After Bailey Smith powered Madison County softball into the state playoffs with an eighth-inning walk-off homer in the region semifinals, she memorably claimed she’d just “reared back and smacked it.”
That’s also the first thing she said to Emily Seale Thursday morning when Seale pulled off a similar blast to push Madison into the Class 2 state title game.
“As soon as I crossed the plate, Bailey was like, ‘you just reared back and smacked it’,” Seale said. “I was like, ‘yeah, I did.’”
Seale’s blast off the scoreboard in left center at Radford and her nine-strikeout performance in the circle lifted the Mountaineers into their second state title game in three years. The last time Madison advanced back in 2017, they won it with then-sophomore, now-senior Logyn Estes leading the way as a pitcher after splitting time with Seale throughout much of the season. This year, the ECU-bound Estes was sidelined briefly back in the regular season with an injury, but she’s continued to be a leader as a leadoff hitter and at third base while Seale handles pitching duties. Just before the seventh, with Seale in position to close it out, Estes glanced at the scoreboard and settled herself down, then turned to Seale as she made her way to the circle and offered a couple of words as one of the only people in the stadium who could understand what Seale was about to go through.
“You just don’t want to get too excited, you don’t want to get too nervous and I was just telling Emily too,” Estes said. “She was in one of those moments where you just have to breathe deep and take it. You just have to focus and dial in.”
Seale leaned on her defense in the final inning, forcing two popouts to first baseman Kaylan Boone before Smith snagged a blooper at second base after Seale allowed a single up the middle. Having the Mountaineers’ savvy, reliable defense behind her allows Seale to get into attack mode and not try and do it all by blowing it past the opposing batters.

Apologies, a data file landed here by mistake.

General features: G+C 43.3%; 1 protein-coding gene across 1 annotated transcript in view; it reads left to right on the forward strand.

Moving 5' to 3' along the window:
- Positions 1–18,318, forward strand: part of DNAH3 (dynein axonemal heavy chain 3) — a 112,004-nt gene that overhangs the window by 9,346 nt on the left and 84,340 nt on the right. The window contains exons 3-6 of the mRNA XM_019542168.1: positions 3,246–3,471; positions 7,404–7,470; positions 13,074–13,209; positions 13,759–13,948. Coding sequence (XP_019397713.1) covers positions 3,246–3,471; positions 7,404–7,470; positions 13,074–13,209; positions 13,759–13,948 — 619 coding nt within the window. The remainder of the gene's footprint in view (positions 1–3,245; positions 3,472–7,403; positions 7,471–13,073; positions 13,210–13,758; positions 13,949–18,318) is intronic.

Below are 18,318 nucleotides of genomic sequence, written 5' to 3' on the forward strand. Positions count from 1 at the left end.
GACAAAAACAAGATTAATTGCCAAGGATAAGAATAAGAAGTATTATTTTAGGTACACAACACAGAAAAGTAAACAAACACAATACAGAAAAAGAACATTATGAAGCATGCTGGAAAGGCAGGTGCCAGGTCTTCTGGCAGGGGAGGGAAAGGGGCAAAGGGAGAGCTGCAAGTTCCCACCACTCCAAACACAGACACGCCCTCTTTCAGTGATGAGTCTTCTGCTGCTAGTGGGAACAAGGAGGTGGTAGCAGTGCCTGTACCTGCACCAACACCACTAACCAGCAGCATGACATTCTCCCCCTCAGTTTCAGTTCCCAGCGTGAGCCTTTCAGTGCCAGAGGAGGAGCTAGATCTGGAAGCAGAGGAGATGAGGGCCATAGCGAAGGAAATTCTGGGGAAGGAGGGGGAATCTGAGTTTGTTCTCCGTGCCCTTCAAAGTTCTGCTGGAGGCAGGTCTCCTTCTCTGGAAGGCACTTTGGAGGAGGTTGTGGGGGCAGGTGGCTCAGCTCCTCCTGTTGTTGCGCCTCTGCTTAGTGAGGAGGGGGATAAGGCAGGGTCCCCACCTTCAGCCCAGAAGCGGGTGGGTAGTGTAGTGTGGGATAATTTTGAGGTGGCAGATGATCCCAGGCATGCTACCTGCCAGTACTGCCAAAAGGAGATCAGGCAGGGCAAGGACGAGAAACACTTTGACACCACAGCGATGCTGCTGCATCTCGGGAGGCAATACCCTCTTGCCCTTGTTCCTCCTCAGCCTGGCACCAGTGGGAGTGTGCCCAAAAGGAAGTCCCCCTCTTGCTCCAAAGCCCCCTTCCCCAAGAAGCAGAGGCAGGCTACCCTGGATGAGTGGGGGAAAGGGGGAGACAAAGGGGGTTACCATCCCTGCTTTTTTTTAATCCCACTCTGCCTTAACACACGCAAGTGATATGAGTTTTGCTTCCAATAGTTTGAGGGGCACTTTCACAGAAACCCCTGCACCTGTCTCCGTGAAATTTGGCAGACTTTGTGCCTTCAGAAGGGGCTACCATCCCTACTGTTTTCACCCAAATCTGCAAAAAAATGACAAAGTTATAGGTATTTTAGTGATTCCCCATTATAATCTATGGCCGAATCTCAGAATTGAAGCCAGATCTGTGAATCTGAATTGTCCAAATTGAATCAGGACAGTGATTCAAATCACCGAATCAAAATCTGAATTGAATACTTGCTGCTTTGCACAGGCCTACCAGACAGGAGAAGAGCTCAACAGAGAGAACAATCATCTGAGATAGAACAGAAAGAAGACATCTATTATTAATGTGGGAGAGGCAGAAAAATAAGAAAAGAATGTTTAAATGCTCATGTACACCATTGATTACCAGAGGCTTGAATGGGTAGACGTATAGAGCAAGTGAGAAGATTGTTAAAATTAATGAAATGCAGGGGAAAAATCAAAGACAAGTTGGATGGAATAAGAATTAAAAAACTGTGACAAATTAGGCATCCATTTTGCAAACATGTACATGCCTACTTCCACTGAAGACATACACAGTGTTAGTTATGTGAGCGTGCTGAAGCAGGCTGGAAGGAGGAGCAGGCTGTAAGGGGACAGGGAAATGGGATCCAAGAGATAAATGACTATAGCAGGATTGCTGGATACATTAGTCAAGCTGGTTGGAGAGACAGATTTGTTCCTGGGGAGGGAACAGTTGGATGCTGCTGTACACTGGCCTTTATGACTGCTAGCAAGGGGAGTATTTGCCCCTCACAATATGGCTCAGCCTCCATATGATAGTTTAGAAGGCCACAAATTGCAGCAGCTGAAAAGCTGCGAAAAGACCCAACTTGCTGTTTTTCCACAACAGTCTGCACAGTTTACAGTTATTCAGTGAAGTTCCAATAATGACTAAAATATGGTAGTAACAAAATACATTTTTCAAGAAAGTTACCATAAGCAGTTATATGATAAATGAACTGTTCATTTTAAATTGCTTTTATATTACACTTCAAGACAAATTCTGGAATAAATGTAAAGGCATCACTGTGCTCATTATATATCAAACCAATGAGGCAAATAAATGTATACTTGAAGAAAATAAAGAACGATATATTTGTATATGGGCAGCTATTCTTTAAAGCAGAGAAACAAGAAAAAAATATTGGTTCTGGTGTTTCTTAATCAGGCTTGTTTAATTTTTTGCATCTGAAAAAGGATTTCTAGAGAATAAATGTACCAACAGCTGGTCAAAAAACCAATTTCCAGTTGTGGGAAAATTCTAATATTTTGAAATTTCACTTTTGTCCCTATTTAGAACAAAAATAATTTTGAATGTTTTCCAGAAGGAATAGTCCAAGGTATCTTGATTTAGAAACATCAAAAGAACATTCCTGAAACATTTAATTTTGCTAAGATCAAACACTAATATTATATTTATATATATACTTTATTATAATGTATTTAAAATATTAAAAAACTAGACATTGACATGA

The batters would stand really off the plate or really on the plate so I had that advantage because if they were off the plate I’d just pitch it out and if they were on I’d pitch it in,” Seale said. “I don’t have to stress out whether (the defense) is going to catch the ball or not and if they don’t catch it they’re going to get it in quick.”
She then helped her own cause with the shot to left center, anticipating a strike from Adrienne Morrison with Smith on second and just one out after a Sophie Adams sacrifice.
“I knew she had to throw a strike right there,” Seale said.
Adams nearly put one out herself and Madison managed to make good contact on several occasions only to watch Lebanon snuff it out. But Seale came through in much the same way that Carrington Frazier did back in 2017 when she hit a two-run blast against Lebanon off Morrison’s older sister Hannah to vault the Mountaineers in the semifinals.
It was a fitting performance for Seale, who has carried a lot of the load for the Mountaineers after suffering her own injury earlier this season that kept her out of the lineup.
“She’s really special, she’s really picked it up,” said Madison coach Jesse Yowell. “Today she was hitting her spots and keeping them off guard. Inside, outside, she was doing her job, doing what she needed to do to take us to this point.”
Now the Mountaineers get to find out whether they can take that final step and join two other legendary squads in Madison softball lore: the 1995 and 2017 state champions.